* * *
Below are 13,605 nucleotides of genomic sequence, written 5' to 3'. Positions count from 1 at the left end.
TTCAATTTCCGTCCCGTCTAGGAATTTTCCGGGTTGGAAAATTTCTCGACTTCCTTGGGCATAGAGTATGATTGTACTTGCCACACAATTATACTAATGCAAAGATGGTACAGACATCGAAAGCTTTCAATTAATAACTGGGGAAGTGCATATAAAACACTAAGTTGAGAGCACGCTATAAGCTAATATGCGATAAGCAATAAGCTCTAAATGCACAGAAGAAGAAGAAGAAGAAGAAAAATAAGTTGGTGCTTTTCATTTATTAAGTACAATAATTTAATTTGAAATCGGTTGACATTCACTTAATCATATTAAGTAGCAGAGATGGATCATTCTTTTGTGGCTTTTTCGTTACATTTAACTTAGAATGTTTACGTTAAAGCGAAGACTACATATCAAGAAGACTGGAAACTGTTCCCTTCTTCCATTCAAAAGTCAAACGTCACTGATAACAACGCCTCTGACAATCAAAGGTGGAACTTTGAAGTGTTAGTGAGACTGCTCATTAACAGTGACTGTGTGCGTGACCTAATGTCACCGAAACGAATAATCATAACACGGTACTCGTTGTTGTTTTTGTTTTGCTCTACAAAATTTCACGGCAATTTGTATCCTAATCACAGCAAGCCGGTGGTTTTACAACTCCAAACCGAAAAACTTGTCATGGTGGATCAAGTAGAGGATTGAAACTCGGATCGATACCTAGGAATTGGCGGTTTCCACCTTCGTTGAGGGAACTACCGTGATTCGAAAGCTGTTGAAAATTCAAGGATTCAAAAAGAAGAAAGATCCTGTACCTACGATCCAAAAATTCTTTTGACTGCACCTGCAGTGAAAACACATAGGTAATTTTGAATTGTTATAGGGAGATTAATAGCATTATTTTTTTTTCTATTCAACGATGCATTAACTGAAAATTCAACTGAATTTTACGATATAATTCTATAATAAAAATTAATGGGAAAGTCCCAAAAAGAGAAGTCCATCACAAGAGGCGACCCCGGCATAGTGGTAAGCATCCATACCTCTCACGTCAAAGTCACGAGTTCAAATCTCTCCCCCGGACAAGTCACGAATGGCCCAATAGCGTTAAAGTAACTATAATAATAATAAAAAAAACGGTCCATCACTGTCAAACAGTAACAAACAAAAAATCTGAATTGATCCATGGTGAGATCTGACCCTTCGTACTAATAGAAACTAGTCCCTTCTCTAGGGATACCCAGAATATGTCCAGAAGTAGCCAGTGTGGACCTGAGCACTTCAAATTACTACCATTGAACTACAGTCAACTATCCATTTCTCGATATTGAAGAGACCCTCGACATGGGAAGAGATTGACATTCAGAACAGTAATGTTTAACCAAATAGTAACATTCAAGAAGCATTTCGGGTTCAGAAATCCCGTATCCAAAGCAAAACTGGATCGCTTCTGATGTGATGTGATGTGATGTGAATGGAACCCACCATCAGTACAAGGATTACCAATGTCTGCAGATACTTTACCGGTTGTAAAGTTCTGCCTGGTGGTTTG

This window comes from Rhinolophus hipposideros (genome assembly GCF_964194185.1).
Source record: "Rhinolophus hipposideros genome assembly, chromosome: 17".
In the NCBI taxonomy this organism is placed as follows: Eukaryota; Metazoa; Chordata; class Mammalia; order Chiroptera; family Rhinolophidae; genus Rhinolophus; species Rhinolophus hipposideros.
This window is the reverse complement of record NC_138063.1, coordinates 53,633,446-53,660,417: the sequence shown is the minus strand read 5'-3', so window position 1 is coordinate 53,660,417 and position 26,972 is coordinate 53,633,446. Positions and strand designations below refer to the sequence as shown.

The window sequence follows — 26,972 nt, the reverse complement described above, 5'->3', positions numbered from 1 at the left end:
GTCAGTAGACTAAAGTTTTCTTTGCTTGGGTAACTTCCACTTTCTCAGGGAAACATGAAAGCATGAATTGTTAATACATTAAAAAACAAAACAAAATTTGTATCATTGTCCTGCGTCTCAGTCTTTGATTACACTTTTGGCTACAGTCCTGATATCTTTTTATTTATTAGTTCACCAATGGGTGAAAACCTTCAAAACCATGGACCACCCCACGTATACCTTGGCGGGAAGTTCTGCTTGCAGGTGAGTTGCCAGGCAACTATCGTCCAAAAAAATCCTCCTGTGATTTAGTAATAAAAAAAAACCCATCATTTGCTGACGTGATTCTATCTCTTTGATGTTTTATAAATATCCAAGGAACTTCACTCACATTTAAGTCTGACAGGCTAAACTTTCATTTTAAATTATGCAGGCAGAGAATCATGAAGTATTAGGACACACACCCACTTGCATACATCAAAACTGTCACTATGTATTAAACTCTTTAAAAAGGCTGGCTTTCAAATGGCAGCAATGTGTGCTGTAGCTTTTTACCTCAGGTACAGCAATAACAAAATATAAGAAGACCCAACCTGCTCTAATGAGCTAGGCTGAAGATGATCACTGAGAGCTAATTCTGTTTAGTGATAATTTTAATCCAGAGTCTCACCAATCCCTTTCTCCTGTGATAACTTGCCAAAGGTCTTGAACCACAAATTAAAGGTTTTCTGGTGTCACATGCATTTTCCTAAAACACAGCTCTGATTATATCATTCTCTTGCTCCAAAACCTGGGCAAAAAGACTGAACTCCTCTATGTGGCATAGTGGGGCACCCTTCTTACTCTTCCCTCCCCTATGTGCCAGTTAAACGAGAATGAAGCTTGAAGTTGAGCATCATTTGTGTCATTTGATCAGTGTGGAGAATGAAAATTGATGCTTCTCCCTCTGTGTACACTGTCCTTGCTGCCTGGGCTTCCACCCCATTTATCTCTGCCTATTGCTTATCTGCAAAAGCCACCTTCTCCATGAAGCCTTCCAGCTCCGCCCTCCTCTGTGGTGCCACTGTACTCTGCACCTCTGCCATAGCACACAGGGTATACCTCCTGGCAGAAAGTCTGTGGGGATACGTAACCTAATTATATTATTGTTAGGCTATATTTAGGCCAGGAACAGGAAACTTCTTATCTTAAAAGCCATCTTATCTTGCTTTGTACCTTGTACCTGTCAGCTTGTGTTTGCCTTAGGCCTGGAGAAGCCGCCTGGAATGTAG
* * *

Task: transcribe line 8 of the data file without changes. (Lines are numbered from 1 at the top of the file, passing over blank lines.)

GTCAGTAGACTAAAGTTTTCTTTGCTTGGGTAACTTCCACTTTCTCAGGGAAACATGAAAGCATGAATTGTTAATACATTAAAAAACAAAACAAAATTTGTATCATTGTCCTGCGTCTCAGTCTTTGATTACACTTTTGGCTACAGTCCTGATATCTTTTTATTTATTAGTTCACCAATGGGTGAAAACCTTCAAAACCATGGACCACCCCACGTATACCTTGGCGGGAAGTTCTGCTTGCAGGTGAGTTGCCAGGCAACTATCGTCCAAAAAAATCCTCCTGTGATTTAGTAATAAAAAAAAACCCATCATTTGCTGACGTGATTCTATCTCTTTGATGTTTTATAAATATCCAAGGAACTTCACTCACATTTAAGTCTGACAGGCTAAACTTTCATTTTAAATTATGCAGGCAGAGAATCATGAAGTATTAGGACACACACCCACTTGCATACATCAAAACTGTCACTATGTATTAAACTCTTTAAAAAGGCTGGCTTTCAAATGGCAGCAATGTGTGCTGTAGCTTTTTACCTCAGGTACAGCAATAACAAAATATAAGAAGACCCAACCTGCTCTAATGAGCTAGGCTGAAGATGATCACTGAGAGCTAATTCTGTTTAGTGATAATTTTAATCCAGAGTCTCACCAATCCCTTTCTCCTGTGATAACTTGCCAAAGGTCTTGAACCACAAATTAAAGGTTTTCTGGTGTCACATGCATTTTCCTAAAACACAGCTCTGATTATATCATTCTCTTGCTCCAAAACCTGGGCAAAAAGACTGAACTCCTCTATGTGGCATAGTGGGGCACCCTTCTTACTCTTCCCTCCCCTATGTGCCAGTTAAACGAGAATGAAGCTTGAAGTTGAGCATCATTTGTGTCATTTGATCAGTGTGGAGAATGAAAATTGATGCTTCTCCCTCTGTGTACACTGTCCTTGCTGCCTGGGCTTCCACCCCATTTATCTCTGCCTATTGCTTATCTGCAAAAGCCACCTTCTCCATGAAGCCTTCCAGCTCCGCCCTCCTCTGTGGTGCCACTGTACTCTGCACCTCTGCCATAGCACACAGGGTATACCTCCTGGCAGAAAGTCTGTGGGGATACGTAACCTAATTATATTATTGTTAGGCTATATTTAGGCCAGGAACAGGAAACTTCTTATCTTAAAAGCCATCTTATCTTGCTTTGTACCTTGTACCTGTCAGCTTGTGTTTGCCTTAGGCCTGGAGAAGCCGCCTGGAATGTAG